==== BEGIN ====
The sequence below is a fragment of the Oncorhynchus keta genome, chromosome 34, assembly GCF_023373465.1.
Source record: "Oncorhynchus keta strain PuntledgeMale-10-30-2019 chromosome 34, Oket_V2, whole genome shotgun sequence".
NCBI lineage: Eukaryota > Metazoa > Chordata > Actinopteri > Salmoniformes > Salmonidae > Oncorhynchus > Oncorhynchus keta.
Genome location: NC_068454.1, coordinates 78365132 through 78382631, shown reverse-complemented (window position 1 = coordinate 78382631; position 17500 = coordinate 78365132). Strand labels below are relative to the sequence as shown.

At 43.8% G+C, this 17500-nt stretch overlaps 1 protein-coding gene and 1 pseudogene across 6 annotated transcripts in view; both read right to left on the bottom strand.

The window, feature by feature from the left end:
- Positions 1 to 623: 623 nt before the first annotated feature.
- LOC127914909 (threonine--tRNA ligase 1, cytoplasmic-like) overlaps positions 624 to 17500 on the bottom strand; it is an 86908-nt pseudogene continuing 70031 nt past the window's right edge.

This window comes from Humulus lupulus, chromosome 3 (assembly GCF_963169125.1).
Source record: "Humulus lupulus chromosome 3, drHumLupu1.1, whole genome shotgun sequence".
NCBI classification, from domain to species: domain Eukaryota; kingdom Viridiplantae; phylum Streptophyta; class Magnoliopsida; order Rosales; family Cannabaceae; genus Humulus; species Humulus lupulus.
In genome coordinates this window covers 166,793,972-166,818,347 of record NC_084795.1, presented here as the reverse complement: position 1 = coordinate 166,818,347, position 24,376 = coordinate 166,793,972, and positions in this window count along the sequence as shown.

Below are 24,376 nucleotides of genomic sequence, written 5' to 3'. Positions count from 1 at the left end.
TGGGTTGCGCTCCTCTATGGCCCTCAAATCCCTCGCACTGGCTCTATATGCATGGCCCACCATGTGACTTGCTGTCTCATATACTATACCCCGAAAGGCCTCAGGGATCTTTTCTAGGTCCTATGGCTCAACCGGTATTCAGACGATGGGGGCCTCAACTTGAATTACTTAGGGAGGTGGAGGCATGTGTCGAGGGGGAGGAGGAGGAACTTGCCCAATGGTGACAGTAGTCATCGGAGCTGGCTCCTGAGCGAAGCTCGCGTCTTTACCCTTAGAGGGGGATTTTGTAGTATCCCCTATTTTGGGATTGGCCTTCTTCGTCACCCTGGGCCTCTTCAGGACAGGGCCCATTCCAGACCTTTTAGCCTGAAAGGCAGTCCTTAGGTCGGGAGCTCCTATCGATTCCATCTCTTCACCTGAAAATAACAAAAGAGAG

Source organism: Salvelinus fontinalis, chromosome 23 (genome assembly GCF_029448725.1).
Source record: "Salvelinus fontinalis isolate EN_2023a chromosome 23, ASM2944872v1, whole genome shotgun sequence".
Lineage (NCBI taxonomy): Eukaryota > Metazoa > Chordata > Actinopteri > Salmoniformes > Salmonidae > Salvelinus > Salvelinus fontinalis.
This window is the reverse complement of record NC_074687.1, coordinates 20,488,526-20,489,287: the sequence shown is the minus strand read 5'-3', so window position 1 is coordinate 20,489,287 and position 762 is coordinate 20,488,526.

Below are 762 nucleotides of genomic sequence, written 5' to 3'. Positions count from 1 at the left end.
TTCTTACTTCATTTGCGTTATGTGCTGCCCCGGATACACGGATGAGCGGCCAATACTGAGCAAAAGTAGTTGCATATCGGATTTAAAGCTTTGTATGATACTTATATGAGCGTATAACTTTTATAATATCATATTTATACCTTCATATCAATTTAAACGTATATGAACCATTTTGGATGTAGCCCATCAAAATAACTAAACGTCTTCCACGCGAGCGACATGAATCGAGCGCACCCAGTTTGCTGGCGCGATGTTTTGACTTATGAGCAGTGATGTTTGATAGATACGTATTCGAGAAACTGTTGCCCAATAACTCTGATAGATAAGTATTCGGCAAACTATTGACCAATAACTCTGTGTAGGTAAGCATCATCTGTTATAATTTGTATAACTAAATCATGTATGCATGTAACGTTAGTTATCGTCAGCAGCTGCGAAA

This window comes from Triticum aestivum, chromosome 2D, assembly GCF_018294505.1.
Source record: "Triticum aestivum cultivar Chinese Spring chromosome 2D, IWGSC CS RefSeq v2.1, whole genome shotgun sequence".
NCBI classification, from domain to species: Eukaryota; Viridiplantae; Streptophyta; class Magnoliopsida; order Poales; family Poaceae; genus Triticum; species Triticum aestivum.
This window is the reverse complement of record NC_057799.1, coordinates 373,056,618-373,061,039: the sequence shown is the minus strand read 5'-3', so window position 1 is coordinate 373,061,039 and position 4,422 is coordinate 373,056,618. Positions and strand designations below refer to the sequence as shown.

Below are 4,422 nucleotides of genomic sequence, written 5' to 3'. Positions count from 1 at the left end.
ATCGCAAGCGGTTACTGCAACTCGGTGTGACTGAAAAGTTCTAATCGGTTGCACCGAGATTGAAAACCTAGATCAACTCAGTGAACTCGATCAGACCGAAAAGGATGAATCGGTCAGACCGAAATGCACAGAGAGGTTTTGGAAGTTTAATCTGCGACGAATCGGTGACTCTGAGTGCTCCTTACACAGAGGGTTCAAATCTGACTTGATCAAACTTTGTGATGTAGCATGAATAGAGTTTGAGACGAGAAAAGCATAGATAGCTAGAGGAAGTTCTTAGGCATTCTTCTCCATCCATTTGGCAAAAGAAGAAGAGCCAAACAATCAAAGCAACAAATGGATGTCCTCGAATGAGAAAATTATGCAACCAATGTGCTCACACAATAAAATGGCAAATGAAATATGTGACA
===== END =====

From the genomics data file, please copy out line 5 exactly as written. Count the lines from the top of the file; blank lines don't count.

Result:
At 43.8% G+C, this 17500-nt stretch overlaps 1 protein-coding gene and 1 pseudogene across 6 annotated transcripts in view; both read right to left on the bottom strand.